All ClutchMax clutch assemblies are designed to be a direct bolt in replacement for the stock clutch assembly. Pedal height adjustments are sometimes necessary depending on application. If adjustments for a specific application are required, a supplemental technical bulletin will be provided.
Yes, if your vehicle is equipped with a pilot bearing or bushing, it is recommended to replace and properly lube the pilot bearing/bushing when changing the clutch
When using stock clutch bolts, refer to the manufacturer's service manual for proper torque specifications. New bolts are highly recommended. ClutchMax suggests using SAE Grade 8 or Metric Grade 10.9 fasteners and increasing the torque specifications (5/16 or 8mm bolts can be tightened to at least 30 ft. lbs. / 47 Nm). Lock washers or thread locking compound is also recommended. Proper torque is critical for safety. Take the time to obtain the correct pressure plate assembly and flywheel bolt torque specifications and tighten the bolts correctly using a high-quality torque wrench. Also be sure to tighten bolts using a diametrical star pattern as indicated in the vehicle service manual. Never use air tools for installing or removing clutch bolts!
If having clutch trouble prior to installing a ClutchMax clutch, find the cause of the problem before installing the new clutch. There are many problems caused by worn or faulty linkage, hydraulic system issues, oil contamination and misalignment or transmission damage. Please see ClutchMax’s installation instructions and the vehicle service manual.
A smooth, flat flywheel surface is essential for proper clutch operation. Flywheels are subject to heat, scoring and warping during use. If upon careful inspection there are signs of scoring, heat damage or warpage the flywheel should be resurfaced or replaced to assure proper clutch performance. Resurfacing should be done on a flywheel grinding machine only. Refer to the factory service manual or ClutchMax information for resurfacing specifications (Flat, Step, Etc.). WARNING: IF THE FLYWHEEL SHOWS ANY SIGNS OF CRACKING, REPLACE IT! Never roughen the flywheel clutch surface with sanding as this reduces clutch life. The surfaces are designed to rub against each other (abrasion), not tear into each other (causing abrasion).
Yes! All ClutchMax clutch assemblies are precisely computer spin balanced to within .25 oz to guarantee help smooth operation across the entire RPM range. For comparison, stock production clutches are typically balanced to within .50 oz. Lower is definitely better!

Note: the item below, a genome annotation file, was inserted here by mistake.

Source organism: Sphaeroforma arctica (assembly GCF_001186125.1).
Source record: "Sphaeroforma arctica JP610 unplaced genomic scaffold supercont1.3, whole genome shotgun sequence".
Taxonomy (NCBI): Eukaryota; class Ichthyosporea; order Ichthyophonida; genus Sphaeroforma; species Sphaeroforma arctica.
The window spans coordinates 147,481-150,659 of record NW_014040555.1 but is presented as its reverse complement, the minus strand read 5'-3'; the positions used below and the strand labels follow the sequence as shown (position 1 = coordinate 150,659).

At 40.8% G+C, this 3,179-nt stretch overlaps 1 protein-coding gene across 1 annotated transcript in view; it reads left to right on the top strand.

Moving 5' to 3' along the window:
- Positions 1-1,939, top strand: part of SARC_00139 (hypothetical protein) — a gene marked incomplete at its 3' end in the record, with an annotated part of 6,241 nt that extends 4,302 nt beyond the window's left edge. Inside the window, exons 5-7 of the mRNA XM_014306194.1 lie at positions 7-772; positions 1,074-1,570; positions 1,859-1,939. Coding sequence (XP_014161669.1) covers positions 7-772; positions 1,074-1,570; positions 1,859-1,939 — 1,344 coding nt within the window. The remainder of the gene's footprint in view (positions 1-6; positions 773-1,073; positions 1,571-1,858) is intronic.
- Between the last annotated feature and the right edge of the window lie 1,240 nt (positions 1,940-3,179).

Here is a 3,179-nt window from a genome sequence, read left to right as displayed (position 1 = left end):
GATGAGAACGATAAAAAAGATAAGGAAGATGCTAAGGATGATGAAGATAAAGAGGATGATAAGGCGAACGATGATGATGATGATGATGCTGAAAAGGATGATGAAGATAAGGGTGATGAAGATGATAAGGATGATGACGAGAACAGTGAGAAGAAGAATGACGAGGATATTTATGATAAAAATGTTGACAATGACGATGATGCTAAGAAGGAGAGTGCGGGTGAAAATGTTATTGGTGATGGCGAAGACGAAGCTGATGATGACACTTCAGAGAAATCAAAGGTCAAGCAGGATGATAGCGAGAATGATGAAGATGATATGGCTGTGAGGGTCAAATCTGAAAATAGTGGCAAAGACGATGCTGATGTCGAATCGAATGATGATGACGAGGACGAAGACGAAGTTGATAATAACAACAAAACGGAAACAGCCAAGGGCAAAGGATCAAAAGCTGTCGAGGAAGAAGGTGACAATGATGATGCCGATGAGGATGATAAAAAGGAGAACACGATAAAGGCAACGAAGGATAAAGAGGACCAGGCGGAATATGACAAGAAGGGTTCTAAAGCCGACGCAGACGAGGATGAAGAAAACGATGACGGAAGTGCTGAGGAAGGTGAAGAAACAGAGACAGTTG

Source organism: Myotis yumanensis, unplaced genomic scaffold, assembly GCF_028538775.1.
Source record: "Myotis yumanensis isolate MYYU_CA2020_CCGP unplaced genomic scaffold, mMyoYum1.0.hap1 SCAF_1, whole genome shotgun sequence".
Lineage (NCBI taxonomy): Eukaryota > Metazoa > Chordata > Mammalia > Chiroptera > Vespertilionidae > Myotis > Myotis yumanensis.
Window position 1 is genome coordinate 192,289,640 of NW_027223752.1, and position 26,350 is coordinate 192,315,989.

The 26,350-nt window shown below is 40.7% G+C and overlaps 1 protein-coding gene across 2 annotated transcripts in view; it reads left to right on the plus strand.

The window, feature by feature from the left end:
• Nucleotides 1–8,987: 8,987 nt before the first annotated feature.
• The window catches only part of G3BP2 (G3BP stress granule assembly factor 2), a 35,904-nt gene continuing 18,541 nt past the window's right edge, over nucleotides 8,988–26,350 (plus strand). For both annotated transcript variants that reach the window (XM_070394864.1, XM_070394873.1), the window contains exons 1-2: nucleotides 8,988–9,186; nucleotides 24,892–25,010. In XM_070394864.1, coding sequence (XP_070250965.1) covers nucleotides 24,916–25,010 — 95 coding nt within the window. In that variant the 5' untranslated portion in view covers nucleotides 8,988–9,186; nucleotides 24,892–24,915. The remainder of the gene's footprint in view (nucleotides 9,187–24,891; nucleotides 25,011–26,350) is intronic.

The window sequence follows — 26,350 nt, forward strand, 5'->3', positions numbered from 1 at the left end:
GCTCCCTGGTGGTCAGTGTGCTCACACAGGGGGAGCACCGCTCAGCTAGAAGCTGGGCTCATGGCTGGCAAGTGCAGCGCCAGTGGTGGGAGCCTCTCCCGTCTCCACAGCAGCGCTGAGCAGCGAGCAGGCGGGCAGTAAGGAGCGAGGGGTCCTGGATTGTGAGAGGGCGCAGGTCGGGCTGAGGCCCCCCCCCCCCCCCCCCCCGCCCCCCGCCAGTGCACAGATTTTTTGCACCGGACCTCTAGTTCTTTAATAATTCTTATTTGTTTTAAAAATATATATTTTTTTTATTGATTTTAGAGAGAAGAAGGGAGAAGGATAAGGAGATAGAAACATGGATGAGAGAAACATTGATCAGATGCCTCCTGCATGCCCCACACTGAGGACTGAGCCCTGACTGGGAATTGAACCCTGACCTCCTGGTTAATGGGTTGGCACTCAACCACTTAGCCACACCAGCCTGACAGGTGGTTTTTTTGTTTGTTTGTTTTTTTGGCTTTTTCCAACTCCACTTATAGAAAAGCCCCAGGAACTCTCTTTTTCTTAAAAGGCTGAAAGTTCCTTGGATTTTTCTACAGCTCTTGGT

ClutchMax pressure plates are specifically designed to handle high torque applications. With ClutchMax’s durable design, expect an increase in pedal effort between 15-50%, depending on the application. Clutches developed with less pedal effort often result in a lack of longevity, torque capacity and/or engagement quality.
For OEM, Stage 1 and Stage 2 clutches, we strongly recommend breaking in the clutch for 500 miles with mild engagement, such as stop-and-go city driving prior to racing or spirited driving. ClutchMax Stage 3, 4 or 5 race discs usually only require a few sets of 4-5 hard slips to lap in the surfaces prior to normal driving or racing. Do not overheat the clutch during the break in period, as this can result in friction surfaces fusing together, hot spots, and friction surface glazing.
In some situations, rebuilds or repairs may be possible after inspection of the clutch assembly. Please contact our technical department for further information. Because of special modifications, we do not recommend servicing by a general clutch rebuilder.
The ClutchMax clutch system is designed to work with both stock and good quality aftermarket flywheels. Inferior aftermarket flywheels may have trouble with warpage or high wear. When replacing a flywheel, be sure that the new flywheel meets the same specifications, such as proper step, ring gear tooth count, flywheel thickness, ring gear offset, etc. If the ClutchMax clutch is designated as part of a conversion kit, then it must be used with only the corresponding ClutchMax flywheel.
The flywheel step determines the proper working range of the pressure plate and is extremely crucial for the clutch to work properly. The step is the distance between the friction surface and the pressure plate mounting point on the flywheel. Depending on the make and model of the car it can either be an UP step or DOWN step and sometimes the flywheel will be flat (zero step). Check the manufacturer's specifications about the proper flywheel step for the application.
Yes, ClutchMax OE spec and Chromoly steel flywheels can be resurfaced just like a stock flywheel and there is no special process other than using a flywheel grinder in good condition to remove as little material as possible for full cleanup (no more than 0.040” / 1.02mm may be removed). Make 100% sure that the proper flywheel step is maintained as this will affect the clutch function if incorrect.